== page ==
Seven Predictions About the Future of Advertising

Let's start with what we know about media habits, structural changes in advertising practices, and advertising effectiveness.

Times Square
Credit: Paul Carlon

Media habits
People are NOT watching less TV. Over 95% of video watching hours still occur on TV. However, many multitask and use DVRs. People are moving away from print toward digital. Time spent on social networking sites continues to explode; up 83% vs. last year according to Nielsen Online. Mobile is a main device for connecting to the Internet in many countries and is increasing here; apps and text messages bring brand messages right to the point of purchase.

Advertising practices
While Advertising spending is down because of the recession, TV, digital, and shopper marketing appear to be gaining share at the expense of radio and print (based on latest reports from TNS media). My guess is that spending on creating Web sites, communities, widgets, staff needed to participate in social media, etc., is growing but we don't really know since it isn't reported. Print is challenged, especially by classified advertising moving online. While print media now all have digital versions, they find that their audiences and ad revenues do not automatically transfer.

Structural changes
It's about integration. Media companies are putting their content on multiple platforms, making content rather than medium the organizing principle. Advertisers are creating integrated marketing teams. Advertisers and media companies are directly negotiating cross-platform relationships with deep integration of the advertiser into the program content (so people can't fast forward past the message).

Ad effectiveness
Despite people saying in surveys they don't like advertising, it still works. Perhaps the biggest surprise to some is the evidence that TV advertising works as well as ever. Even display ads and search are proven to translate into business without a click.

At the ARF, our planning scenarios about advertising include:

  1. Both push and pull advertising will continue to work and will show growth once the economy rebounds.
  2. TV will remain an attractive advertising option.
  3. Media companies will create synergy for properties across platforms (e.g. watch the TV show, interact with the show on TV or online) and offer integrated sponsorships to advertisers.
  4. Advertisers will form integrated marketing teams and choose from a broad range of media strategies, sometimes driven by reach, sometimes driven by digitally-enabled targeted engagement approaches.
  5. Marketers will embrace social media as the integration of advertising, PR, customer care, and research.
  6. Retail will become increasingly powerful, encouraging more shopper marketing.
  7. Advertisers will continue to think globally and will become increasingly multi-cultural in the U.S.

The evidence does not support the "advertising is dead" view that some express. Both push and pull advertising brings value to people's lives and continues to help marketers build great brands.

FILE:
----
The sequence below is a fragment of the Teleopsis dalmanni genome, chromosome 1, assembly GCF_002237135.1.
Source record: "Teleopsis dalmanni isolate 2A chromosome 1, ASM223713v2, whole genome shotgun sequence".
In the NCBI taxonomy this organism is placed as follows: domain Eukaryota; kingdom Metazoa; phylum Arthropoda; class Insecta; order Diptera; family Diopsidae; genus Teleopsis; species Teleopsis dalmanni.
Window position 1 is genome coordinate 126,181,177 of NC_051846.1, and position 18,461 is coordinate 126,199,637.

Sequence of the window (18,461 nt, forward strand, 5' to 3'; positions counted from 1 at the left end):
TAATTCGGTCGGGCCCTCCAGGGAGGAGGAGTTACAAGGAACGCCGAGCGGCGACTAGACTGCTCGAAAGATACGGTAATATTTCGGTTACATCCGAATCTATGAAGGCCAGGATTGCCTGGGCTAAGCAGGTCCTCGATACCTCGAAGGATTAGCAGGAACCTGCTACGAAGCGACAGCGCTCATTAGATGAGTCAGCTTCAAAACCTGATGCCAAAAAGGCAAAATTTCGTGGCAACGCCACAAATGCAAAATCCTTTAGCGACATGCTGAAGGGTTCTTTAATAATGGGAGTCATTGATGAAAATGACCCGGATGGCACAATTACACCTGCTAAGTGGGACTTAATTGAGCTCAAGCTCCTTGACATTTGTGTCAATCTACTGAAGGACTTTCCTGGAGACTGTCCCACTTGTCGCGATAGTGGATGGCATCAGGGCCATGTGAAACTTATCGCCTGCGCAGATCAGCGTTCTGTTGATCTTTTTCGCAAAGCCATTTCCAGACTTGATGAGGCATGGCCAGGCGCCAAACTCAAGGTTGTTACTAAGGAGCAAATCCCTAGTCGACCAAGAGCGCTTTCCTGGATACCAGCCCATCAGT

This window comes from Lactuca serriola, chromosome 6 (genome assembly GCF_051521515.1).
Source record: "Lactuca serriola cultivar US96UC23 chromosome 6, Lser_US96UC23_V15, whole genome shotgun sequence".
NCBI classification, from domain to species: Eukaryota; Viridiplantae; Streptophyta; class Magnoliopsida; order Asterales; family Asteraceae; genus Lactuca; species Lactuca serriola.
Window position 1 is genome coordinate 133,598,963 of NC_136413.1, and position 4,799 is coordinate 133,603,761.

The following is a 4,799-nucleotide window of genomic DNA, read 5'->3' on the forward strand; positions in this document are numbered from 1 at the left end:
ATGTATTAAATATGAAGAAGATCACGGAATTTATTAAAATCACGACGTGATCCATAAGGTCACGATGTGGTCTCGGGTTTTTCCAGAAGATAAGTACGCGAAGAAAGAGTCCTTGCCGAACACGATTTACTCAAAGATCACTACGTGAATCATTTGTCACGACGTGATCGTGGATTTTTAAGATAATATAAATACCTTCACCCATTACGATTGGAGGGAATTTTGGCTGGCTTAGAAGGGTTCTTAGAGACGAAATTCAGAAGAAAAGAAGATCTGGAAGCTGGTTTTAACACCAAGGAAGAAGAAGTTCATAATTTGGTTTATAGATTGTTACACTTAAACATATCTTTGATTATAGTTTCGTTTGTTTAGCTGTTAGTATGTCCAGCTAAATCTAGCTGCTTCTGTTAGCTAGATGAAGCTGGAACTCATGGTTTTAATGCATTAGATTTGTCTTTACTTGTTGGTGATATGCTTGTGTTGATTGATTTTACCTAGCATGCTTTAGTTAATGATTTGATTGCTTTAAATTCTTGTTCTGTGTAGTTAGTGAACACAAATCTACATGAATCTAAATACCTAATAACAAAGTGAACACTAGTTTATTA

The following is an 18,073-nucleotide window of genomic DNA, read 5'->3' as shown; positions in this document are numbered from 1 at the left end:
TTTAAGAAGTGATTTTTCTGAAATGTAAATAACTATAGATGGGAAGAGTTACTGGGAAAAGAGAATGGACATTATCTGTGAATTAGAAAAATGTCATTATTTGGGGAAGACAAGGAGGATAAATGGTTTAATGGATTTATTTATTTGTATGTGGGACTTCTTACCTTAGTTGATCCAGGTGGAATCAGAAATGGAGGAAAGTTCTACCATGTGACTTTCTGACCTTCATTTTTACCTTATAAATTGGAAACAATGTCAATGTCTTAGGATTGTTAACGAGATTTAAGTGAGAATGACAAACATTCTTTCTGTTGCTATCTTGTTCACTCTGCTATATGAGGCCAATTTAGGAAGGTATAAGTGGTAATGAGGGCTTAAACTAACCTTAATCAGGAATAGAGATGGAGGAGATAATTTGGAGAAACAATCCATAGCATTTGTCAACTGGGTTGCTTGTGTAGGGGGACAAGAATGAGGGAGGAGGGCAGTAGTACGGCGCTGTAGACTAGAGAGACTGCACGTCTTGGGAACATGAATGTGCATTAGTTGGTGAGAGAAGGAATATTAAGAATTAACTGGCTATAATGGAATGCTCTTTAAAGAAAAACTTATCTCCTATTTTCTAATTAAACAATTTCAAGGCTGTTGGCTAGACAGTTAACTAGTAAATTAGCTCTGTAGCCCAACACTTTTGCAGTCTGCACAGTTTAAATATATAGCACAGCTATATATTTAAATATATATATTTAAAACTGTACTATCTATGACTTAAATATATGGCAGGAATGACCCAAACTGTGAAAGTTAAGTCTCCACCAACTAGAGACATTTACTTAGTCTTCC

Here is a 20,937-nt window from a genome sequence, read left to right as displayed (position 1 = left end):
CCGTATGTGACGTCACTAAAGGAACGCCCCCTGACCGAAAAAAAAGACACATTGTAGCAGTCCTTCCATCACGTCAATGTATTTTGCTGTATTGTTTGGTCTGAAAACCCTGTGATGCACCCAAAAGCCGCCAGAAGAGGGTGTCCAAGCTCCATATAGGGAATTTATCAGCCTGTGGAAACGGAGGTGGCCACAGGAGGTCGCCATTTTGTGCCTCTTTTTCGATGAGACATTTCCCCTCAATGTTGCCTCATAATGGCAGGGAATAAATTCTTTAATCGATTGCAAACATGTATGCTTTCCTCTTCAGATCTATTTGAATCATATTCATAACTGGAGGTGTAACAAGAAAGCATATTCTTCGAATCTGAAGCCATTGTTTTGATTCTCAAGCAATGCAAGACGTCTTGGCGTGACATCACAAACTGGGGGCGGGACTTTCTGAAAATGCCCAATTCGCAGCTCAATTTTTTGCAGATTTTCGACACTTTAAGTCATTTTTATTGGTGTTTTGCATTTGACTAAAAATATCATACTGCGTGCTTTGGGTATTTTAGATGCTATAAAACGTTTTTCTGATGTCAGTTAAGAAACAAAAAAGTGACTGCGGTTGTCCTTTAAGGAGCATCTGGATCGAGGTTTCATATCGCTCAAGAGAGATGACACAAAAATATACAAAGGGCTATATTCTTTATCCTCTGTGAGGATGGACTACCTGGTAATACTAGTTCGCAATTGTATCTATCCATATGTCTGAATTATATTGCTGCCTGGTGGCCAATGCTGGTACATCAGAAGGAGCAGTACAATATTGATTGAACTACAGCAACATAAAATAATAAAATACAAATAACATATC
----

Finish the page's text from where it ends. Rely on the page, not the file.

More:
Read more of Joel Rubinson's Brave New Marketing blog

Joel RubinsonJoel Rubinson is Chief Research Officer at The ARF, where he directs the organization's priorities and initiatives on behalf of 400+ advertisers, advertising agencies, associations, research firms, and media companies. Joel is a frequent speaker at industry conferences and an active blogger. He holds an MBA in statistics and economics from the University of Chicago and a BS from NYU and never leaves home without his harmonica. Follow him on Twitter: @joelrubinson

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  • Justin Breitfelder

    Thanks for your thoughtful evidence. Much of which I agree with. But either advertising as we know it is dying or advertising needs a serious repositioning campaign. And we know how challenging the latter is with a concept that is so deeply engrained. You might want to think about repositioning and renaming the ARF as well. Websters defines advertising as: "the action of calling something to the attention of the public especially by paid announcements" -- which is how most people probably think of it, right? Lee Clow is calling it advertising in favor of "Media Arts", a much broader term that points to much of the future you're talking about. The best hope for the future of advertising, IMHO, is to use more interactive, 2-way storytelling and stay integrated with ever-evolving media options.

  • Sheena Medina

    I am excited about the prospect of advertising becoming more multi-cultural in the U.S. It is an area that I feel could use some evolution. Also, it seems like these seven scenarios are extensions of trends that are already occurring in the marketplace and the prospect of seeing these shifts come to fruition is both entertaining and exciting. :)